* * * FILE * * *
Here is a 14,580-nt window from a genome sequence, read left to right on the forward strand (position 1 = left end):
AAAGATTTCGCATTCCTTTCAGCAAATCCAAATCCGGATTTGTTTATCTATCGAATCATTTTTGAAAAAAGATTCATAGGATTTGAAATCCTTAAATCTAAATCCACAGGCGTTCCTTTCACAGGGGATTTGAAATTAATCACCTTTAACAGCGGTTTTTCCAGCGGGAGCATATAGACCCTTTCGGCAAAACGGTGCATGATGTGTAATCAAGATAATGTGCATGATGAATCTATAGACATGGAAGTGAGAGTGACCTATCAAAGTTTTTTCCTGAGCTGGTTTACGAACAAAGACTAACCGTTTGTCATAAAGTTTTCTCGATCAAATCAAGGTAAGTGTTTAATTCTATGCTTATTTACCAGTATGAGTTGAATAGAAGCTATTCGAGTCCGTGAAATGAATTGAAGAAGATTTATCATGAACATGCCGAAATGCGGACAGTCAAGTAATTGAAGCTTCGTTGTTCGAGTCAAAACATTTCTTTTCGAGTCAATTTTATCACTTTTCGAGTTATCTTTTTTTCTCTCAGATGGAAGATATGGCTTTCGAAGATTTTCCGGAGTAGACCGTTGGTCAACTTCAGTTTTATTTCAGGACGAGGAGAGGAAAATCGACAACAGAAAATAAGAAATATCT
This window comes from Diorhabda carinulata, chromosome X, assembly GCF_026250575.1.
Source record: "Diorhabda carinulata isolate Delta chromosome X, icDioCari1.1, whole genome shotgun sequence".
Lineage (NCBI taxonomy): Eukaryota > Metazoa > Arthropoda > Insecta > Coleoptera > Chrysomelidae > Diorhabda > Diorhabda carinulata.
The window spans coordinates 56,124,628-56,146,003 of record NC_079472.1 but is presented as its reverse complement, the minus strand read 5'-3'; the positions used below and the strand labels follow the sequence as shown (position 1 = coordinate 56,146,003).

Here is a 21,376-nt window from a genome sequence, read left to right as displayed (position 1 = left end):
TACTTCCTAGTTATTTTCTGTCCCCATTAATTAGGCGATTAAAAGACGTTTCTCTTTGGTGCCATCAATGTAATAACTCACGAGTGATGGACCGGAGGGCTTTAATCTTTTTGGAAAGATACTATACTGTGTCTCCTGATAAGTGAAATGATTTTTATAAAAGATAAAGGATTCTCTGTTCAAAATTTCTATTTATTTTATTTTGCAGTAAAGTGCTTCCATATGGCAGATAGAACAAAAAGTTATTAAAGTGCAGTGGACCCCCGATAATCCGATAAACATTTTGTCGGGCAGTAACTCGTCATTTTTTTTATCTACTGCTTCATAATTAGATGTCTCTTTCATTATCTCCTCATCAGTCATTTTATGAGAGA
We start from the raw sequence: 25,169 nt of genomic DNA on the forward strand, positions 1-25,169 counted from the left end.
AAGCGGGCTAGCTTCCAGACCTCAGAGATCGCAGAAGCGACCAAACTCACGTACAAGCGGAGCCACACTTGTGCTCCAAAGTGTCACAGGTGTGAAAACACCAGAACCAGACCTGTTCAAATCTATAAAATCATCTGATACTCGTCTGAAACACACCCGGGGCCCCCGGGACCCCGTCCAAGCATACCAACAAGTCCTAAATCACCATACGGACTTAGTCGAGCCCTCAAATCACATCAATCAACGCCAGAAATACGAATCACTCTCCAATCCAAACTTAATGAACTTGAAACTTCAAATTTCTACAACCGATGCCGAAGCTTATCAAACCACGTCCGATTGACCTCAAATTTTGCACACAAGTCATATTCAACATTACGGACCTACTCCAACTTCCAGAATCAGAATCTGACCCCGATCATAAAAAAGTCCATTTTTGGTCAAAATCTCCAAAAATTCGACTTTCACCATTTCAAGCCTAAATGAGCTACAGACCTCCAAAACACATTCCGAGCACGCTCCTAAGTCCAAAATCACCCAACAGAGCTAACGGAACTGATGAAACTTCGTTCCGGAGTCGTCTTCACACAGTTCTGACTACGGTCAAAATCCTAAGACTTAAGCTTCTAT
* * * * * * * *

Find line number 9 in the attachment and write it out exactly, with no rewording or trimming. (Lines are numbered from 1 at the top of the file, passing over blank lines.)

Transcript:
We start from the raw sequence: 25,169 nt of genomic DNA on the forward strand, positions 1-25,169 counted from the left end.